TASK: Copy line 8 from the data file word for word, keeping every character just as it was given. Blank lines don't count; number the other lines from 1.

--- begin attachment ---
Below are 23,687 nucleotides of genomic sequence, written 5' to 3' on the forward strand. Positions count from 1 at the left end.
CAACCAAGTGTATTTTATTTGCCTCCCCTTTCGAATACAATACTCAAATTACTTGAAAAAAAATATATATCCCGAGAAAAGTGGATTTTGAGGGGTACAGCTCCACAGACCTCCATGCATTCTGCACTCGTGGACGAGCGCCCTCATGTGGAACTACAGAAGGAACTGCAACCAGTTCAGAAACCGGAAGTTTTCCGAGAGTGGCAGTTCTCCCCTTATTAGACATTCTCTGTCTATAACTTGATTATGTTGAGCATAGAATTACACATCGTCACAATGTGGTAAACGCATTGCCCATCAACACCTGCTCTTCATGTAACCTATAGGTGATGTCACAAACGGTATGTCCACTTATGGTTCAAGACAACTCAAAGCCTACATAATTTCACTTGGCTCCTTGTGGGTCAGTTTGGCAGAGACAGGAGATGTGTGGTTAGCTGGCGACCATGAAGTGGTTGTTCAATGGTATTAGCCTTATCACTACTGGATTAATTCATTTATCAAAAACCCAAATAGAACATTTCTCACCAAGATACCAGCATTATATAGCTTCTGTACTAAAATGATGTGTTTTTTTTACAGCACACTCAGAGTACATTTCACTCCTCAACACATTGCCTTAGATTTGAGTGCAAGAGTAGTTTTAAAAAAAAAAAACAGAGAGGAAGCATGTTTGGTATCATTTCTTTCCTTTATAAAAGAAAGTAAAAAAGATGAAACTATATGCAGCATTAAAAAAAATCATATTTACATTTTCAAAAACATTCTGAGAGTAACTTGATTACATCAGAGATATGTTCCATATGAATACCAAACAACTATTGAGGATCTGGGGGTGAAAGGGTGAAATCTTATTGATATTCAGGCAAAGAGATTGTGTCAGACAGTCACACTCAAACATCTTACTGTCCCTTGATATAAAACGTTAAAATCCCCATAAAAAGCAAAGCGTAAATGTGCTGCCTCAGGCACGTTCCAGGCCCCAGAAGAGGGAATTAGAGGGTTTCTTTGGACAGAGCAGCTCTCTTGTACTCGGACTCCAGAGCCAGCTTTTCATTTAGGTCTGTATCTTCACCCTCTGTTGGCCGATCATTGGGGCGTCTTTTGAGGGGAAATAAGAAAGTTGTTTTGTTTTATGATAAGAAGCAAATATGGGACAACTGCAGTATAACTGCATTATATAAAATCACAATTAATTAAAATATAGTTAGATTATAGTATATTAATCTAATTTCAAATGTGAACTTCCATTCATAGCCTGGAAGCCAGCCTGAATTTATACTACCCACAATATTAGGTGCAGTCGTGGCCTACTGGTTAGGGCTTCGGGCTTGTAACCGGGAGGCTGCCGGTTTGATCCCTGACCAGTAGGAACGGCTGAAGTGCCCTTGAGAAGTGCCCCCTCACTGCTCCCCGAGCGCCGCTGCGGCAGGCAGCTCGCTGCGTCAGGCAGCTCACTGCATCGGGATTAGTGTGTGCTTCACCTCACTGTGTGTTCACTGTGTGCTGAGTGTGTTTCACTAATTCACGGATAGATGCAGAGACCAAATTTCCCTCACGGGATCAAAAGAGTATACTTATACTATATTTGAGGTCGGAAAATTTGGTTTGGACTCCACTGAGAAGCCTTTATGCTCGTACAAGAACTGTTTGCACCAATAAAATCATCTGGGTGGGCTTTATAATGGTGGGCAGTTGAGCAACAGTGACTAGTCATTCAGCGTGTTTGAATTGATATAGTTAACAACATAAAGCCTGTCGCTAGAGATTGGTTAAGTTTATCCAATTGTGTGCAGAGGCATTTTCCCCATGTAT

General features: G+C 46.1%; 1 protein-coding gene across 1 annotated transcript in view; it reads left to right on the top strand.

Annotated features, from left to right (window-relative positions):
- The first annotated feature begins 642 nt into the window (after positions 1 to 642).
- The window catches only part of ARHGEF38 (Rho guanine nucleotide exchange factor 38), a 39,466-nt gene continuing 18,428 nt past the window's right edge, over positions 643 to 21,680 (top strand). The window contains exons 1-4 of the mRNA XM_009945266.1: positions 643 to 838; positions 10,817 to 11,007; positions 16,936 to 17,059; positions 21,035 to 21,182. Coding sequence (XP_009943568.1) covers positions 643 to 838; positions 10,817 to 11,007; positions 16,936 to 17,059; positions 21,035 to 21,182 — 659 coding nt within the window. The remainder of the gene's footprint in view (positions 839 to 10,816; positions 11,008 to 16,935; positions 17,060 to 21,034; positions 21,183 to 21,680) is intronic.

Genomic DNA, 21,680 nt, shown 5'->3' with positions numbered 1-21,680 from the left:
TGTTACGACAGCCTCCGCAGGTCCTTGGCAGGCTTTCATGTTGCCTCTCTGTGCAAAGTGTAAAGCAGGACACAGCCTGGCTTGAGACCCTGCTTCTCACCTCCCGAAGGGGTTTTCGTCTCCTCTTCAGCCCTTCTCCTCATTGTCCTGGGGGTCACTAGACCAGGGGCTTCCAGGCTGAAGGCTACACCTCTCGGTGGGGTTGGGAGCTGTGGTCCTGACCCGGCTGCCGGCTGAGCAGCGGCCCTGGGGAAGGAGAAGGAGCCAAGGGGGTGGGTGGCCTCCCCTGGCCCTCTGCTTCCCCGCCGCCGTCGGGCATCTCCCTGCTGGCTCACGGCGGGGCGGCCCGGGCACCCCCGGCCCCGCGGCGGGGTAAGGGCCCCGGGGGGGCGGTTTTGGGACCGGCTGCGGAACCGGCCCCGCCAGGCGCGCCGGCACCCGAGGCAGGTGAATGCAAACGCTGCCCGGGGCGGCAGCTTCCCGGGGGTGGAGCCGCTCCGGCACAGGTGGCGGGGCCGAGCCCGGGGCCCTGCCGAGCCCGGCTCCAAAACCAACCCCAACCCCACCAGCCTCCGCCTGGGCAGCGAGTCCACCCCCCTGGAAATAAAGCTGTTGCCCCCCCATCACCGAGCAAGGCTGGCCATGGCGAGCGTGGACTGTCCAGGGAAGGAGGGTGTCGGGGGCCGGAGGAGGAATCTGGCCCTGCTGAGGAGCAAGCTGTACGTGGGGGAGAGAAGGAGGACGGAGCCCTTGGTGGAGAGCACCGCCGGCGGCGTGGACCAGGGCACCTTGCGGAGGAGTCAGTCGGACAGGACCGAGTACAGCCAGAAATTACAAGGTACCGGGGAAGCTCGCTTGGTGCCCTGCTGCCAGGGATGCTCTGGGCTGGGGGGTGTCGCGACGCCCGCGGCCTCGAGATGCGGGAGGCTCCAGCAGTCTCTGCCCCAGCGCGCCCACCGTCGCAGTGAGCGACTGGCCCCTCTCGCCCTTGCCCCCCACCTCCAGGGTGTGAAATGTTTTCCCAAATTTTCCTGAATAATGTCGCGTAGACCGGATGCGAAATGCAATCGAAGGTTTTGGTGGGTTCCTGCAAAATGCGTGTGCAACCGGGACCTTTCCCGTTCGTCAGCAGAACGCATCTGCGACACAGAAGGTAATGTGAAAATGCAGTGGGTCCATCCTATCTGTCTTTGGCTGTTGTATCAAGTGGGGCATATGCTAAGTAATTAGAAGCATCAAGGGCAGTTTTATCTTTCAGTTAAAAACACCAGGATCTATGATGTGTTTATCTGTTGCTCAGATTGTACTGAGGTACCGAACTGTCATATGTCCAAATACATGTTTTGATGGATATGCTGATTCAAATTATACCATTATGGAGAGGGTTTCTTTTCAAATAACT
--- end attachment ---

TGTTACGACAGCCTCCGCAGGTCCTTGGCAGGCTTTCATGTTGCCTCTCTGTGCAAAGTGTAAAGCAGGACACAGCCTGGCTTGAGACCCTGCTTCTCACCTCCCGAAGGGGTTTTCGTCTCCTCTTCAGCCCTTCTCCTCATTGTCCTGGGGGTCACTAGACCAGGGGCTTCCAGGCTGAAGGCTACACCTCTCGGTGGGGTTGGGAGCTGTGGTCCTGACCCGGCTGCCGGCTGAGCAGCGGCCCTGGGGAAGGAGAAGGAGCCAAGGGGGTGGGTGGCCTCCCCTGGCCCTCTGCTTCCCCGCCGCCGTCGGGCATCTCCCTGCTGGCTCACGGCGGGGCGGCCCGGGCACCCCCGGCCCCGCGGCGGGGTAAGGGCCCCGGGGGGGCGGTTTTGGGACCGGCTGCGGAACCGGCCCCGCCAGGCGCGCCGGCACCCGAGGCAGGTGAATGCAAACGCTGCCCGGGGCGGCAGCTTCCCGGGGGTGGAGCCGCTCCGGCACAGGTGGCGGGGCCGAGCCCGGGGCCCTGCCGAGCCCGGCTCCAAAACCAACCCCAACCCCACCAGCCTCCGCCTGGGCAGCGAGTCCACCCCCCTGGAAATAAAGCTGTTGCCCCCCCATCACCGAGCAAGGCTGGCCATGGCGAGCGTGGACTGTCCAGGGAAGGAGGGTGTCGGGGGCCGGAGGAGGAATCTGGCCCTGCTGAGGAGCAAGCTGTACGTGGGGGAGAGAAGGAGGACGGAGCCCTTGGTGGAGAGCACCGCCGGCGGCGTGGACCAGGGCACCTTGCGGAGGAGTCAGTCGGACAGGACCGAGTACAGCCAGAAATTACAAGGTACCGGGGAAGCTCGCTTGGTGCCCTGCTGCCAGGGATGCTCTGGGCTGGGGGGTGTCGCGACGCCCGCGGCCTCGAGATGCGGGAGGCTCCAGCAGTCTCTGCCCCAGCGCGCCCACCGTCGCAGTGAGCGACTGGCCCCTCTCGCCCTTGCCCCCCACCTCCAGGGTGTGAAATGTTTTCCCAAATTTTCCTGAATAATGTCGCGTAGACCGGATGCGAAATGCAATCGAAGGTTTTGGTGGGTTCCTGCAAAATGCGTGTGCAACCGGGACCTTTCCCGTTCGTCAGCAGAACGCATCTGCGACACAGAAGGTAATGTGAAAATGCAGTGGGTCCATCCTATCTGTCTTTGGCTGTTGTATCAAGTGGGGCATATGCTAAGTAATTAGAAGCATCAAGGGCAGTTTTATCTTTCAGTTAAAAACACCAGGATCTATGATGTGTTTATCTGTTGCTCAGATTGTACTGAGGTACCGAACTGTCATATGTCCAAATACATGTTTTGATGGATATGCTGATTCAAATTATACCATTATGGAGAGGGTTTCTTTTCAAATAACT